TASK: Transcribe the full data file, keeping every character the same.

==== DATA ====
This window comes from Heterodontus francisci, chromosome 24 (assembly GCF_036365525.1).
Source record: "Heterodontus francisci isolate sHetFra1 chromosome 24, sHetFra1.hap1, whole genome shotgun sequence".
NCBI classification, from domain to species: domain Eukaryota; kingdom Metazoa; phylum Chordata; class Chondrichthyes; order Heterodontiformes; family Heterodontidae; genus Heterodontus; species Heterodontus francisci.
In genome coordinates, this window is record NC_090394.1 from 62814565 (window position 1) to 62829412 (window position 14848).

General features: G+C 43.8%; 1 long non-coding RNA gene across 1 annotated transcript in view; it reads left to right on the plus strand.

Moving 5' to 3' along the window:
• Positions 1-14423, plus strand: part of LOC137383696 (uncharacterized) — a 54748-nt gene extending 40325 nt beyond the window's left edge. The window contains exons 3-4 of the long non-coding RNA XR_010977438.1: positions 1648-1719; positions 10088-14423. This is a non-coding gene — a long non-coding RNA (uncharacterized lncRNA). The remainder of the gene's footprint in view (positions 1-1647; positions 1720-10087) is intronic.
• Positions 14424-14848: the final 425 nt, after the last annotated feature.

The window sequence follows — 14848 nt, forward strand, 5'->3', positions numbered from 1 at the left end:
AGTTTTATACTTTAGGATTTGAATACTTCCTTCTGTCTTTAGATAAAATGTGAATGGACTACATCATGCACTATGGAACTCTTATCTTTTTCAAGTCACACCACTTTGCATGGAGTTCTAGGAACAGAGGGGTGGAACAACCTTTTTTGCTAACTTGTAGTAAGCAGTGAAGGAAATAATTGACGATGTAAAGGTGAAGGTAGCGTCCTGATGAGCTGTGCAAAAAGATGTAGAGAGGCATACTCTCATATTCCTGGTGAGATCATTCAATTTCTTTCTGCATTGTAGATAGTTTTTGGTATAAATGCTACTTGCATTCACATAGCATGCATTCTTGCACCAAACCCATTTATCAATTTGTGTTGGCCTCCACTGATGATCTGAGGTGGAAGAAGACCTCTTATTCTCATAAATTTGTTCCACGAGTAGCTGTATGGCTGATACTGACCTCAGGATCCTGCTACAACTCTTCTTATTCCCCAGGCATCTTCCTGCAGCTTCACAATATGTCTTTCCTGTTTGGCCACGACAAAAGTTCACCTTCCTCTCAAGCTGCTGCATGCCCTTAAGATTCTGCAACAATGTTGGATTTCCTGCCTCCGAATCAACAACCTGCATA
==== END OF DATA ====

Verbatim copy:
This window comes from Heterodontus francisci, chromosome 24 (assembly GCF_036365525.1).
Source record: "Heterodontus francisci isolate sHetFra1 chromosome 24, sHetFra1.hap1, whole genome shotgun sequence".
NCBI classification, from domain to species: domain Eukaryota; kingdom Metazoa; phylum Chordata; class Chondrichthyes; order Heterodontiformes; family Heterodontidae; genus Heterodontus; species Heterodontus francisci.
In genome coordinates, this window is record NC_090394.1 from 62814565 (window position 1) to 62829412 (window position 14848).

General features: G+C 43.8%; 1 long non-coding RNA gene across 1 annotated transcript in view; it reads left to right on the plus strand.

Moving 5' to 3' along the window:
• Positions 1-14423, plus strand: part of LOC137383696 (uncharacterized) — a 54748-nt gene extending 40325 nt beyond the window's left edge. The window contains exons 3-4 of the long non-coding RNA XR_010977438.1: positions 1648-1719; positions 10088-14423. This is a non-coding gene — a long non-coding RNA (uncharacterized lncRNA). The remainder of the gene's footprint in view (positions 1-1647; positions 1720-10087) is intronic.
• Positions 14424-14848: the final 425 nt, after the last annotated feature.

The window sequence follows — 14848 nt, forward strand, 5'->3', positions numbered from 1 at the left end:
AGTTTTATACTTTAGGATTTGAATACTTCCTTCTGTCTTTAGATAAAATGTGAATGGACTACATCATGCACTATGGAACTCTTATCTTTTTCAAGTCACACCACTTTGCATGGAGTTCTAGGAACAGAGGGGTGGAACAACCTTTTTTGCTAACTTGTAGTAAGCAGTGAAGGAAATAATTGACGATGTAAAGGTGAAGGTAGCGTCCTGATGAGCTGTGCAAAAAGATGTAGAGAGGCATACTCTCATATTCCTGGTGAGATCATTCAATTTCTTTCTGCATTGTAGATAGTTTTTGGTATAAATGCTACTTGCATTCACATAGCATGCATTCTTGCACCAAACCCATTTATCAATTTGTGTTGGCCTCCACTGATGATCTGAGGTGGAAGAAGACCTCTTATTCTCATAAATTTGTTCCACGAGTAGCTGTATGGCTGATACTGACCTCAGGATCCTGCTACAACTCTTCTTATTCCCCAGGCATCTTCCTGCAGCTTCACAATATGTCTTTCCTGTTTGGCCACGACAAAAGTTCACCTTCCTCTCAAGCTGCTGCATGCCCTTAAGATTCTGCAACAATGTTGGATTTCCTGCCTCCGAATCAACAACCTGCATA